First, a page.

The Bone Flower Queen (Book Two of the Bone Flower Trilogy) by T. L. Morganfield: A Book Review

The Bone Flower Queen (Book Two of the Bone Flower Trilogy)
Author: T. L. Morganfield
Genre: Historical Fiction, Fantasy
Publisher: Feathered Serpent Books
Release Date: 2015
Pages: 356
Source: This book was given to me by the author in exchange for an honest review.
Synopsis: Gods Do Not Die. They Just Sleep.

     Having defeated the sorcerer god Smoking Mirror and reclaimed her throne, Quetzalpetlatl and her brother Topiltzin set out to found Quetzalcoatl’s new holy city and end human sacrifice throughout the Toltec world.

     But Smoking Mirror hasn’t abandoned his own ambitions for power; with his allies–mortal and divine–threatening war among the gods, he’s shifted his focus to Quetzalpetlatl and her budding magical powers. Along with her deep, personal connection to his hated enemy Quetzalcoatl, she would be the perfect addition to his ranks, if only he can convince her that she’s working for the wrong side in this conflict.

     And he knows the one secret that will tear apart everything she thinks she knows about her beloved god…and herself.

      My Review: Quetzalpetlatl and her brother Topiltzin are now King and Queen of Tollan, a city they have founded on which they could build their dreams and end human sacrifice. However, they soon find that the peace and prosperity they have hoped for is over. Smoking Mirror is back and wants to start a war with Quetzalcoatl. He turns his eye on Quetzalpetlatl and tries to convince her that Quetzalcoatl is not the just god he claims to be. Caught in the midst of a war between the gods, Quetzalpetlatl soon learns a secret that may tear her devotion to Quetzalcoatl apart.

    Quetzalpetlatl has grown more mature in The Bone Flower Queen than The Bone Flower Throne. She becomes a strong capable queen ruling alongside her brother. She has ambitions and goals where she hopes to have a better future and a happy ending. She is also a loving mother. However, she still has insecurities about herself. Due to her power, she wonders if she is hurting those she loves. Quetzalpetlatl makes decisions, some of which are careless, in order to remain true to herself and to save those she loves. Quetzalpetlatl, at times, can be impulsive and there were some actions she made that I didn’t approve of. Despite her flaws, Quetzalpetlatl is a loveable character that readers will root for and hopes that she will find her happiness.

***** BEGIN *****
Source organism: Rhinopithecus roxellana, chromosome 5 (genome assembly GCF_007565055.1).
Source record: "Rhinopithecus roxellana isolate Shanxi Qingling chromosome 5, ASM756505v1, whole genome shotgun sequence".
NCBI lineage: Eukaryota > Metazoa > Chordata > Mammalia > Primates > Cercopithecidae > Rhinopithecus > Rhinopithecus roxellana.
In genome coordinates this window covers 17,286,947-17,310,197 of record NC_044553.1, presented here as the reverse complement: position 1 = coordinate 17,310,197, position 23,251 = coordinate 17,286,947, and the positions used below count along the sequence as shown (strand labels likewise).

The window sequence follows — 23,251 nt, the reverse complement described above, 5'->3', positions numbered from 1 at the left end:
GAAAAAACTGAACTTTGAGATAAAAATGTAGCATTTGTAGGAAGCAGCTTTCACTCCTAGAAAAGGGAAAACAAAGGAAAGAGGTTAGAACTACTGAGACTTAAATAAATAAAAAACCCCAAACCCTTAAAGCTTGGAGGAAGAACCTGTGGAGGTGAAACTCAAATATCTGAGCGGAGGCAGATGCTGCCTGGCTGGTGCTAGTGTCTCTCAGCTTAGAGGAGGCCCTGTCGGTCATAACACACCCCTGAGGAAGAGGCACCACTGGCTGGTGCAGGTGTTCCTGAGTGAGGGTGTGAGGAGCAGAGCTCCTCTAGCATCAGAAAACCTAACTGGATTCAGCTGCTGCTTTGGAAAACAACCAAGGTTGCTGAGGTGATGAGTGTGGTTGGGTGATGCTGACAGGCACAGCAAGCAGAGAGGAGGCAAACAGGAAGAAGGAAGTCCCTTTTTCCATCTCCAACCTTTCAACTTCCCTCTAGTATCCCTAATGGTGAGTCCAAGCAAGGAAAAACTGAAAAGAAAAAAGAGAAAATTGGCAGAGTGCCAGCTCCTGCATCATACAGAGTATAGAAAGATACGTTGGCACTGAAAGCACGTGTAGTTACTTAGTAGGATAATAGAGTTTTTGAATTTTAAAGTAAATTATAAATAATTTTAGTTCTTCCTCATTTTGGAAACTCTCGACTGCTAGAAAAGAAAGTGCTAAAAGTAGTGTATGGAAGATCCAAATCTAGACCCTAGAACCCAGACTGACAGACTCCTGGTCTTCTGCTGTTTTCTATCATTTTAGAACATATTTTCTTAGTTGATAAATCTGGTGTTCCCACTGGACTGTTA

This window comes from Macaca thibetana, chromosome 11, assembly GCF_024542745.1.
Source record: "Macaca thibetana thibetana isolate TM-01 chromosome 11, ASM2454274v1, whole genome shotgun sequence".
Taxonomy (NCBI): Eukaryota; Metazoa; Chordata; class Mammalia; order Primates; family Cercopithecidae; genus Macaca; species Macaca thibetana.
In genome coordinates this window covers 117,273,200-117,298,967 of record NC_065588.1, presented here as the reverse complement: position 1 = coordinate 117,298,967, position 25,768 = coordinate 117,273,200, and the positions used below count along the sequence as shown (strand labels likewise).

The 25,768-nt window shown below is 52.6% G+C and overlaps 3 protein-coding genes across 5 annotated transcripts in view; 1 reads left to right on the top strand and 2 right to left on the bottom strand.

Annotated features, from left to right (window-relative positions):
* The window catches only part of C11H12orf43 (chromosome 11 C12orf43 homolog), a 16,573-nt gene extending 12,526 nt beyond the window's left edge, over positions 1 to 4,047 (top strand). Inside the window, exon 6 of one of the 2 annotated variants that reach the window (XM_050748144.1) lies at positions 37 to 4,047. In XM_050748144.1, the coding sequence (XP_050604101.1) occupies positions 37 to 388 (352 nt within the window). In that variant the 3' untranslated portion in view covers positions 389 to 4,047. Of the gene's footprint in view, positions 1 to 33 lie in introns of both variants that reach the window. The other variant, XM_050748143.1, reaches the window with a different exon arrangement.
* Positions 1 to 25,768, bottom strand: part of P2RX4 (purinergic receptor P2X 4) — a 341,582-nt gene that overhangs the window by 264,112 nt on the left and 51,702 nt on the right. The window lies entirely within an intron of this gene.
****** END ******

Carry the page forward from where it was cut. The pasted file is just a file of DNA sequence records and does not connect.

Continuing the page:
Overall, this book is about a woman trying to find her self-identity. The characters are fleshed out, and it was great to revisit tenth century Mexico again. The author does a great job in making her world come alive. The only thing I did not really like was the ending. However, I liked the story well enough to read the conclusion to the trilogy, The Bone Flower Goddess. The story itself was very reminiscent of King Arthur and his Camelot. The Bone Flower Throne has the makings of an Arthurian tragedy that will appeal to King Arthur fans. I recommend this book to fans of The Mists of Avalon, The Hollow Hills, and Avelynn.

Rating: 4 out of 5 stars


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